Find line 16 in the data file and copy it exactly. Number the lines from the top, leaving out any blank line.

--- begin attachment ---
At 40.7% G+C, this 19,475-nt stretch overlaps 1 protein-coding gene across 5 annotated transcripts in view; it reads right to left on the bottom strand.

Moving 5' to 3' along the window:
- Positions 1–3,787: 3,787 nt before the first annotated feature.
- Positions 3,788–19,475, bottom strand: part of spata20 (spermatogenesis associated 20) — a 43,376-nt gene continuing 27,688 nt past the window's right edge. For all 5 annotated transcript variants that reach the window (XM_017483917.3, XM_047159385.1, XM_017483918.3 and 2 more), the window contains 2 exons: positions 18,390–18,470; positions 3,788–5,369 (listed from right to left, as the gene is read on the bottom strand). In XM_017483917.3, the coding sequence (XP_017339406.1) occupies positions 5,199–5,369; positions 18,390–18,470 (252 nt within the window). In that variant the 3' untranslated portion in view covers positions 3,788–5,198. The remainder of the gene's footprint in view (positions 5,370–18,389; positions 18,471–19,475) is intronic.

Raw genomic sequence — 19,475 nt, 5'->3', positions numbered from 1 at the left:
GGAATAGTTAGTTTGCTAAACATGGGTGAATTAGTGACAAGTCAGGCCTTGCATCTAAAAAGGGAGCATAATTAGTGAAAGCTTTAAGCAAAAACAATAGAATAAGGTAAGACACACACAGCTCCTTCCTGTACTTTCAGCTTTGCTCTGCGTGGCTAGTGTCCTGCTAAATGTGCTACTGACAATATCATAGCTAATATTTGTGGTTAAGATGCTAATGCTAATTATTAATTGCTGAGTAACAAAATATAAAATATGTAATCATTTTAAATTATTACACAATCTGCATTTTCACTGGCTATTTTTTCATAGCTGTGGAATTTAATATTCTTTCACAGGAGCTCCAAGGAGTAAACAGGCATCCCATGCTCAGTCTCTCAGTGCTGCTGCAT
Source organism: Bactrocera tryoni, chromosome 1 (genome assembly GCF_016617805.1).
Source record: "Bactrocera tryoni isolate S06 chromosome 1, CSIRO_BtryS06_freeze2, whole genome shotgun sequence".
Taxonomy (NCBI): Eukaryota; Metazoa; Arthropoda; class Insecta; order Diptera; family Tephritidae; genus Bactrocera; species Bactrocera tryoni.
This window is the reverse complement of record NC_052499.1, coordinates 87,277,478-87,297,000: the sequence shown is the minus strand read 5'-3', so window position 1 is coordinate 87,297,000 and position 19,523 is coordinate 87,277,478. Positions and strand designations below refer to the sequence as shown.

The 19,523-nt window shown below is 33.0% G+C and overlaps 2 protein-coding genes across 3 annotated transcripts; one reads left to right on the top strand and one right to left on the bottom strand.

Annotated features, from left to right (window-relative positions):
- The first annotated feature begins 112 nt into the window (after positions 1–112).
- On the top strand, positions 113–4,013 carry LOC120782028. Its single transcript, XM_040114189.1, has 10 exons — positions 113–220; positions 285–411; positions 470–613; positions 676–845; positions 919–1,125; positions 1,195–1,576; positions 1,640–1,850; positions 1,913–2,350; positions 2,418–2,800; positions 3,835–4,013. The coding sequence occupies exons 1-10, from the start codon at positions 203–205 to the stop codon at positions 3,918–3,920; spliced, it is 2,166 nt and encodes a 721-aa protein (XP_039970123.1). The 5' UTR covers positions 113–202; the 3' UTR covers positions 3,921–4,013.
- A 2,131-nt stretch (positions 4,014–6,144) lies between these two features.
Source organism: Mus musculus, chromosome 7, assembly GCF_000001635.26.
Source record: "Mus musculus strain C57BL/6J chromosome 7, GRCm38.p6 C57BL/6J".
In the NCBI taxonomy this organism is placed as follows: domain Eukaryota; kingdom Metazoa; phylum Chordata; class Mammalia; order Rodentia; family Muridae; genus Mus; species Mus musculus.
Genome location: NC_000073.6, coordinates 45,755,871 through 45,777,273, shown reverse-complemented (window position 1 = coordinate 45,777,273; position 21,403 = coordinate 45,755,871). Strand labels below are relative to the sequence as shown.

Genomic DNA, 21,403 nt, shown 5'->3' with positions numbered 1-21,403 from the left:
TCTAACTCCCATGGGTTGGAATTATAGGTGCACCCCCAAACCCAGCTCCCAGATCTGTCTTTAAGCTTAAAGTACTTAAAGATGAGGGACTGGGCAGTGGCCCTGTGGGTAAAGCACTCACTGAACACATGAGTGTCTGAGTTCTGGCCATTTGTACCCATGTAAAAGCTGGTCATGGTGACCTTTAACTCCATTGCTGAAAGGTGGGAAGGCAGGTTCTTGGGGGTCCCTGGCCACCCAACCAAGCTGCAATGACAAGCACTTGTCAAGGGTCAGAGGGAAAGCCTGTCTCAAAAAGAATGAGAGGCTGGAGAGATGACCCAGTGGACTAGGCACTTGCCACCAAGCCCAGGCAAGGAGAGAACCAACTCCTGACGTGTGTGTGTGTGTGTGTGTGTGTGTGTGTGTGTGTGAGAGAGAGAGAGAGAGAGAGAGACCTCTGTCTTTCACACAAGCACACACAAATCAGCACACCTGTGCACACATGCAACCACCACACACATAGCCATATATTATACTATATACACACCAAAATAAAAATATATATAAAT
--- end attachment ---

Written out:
Source organism: Mus musculus, chromosome 7, assembly GCF_000001635.26.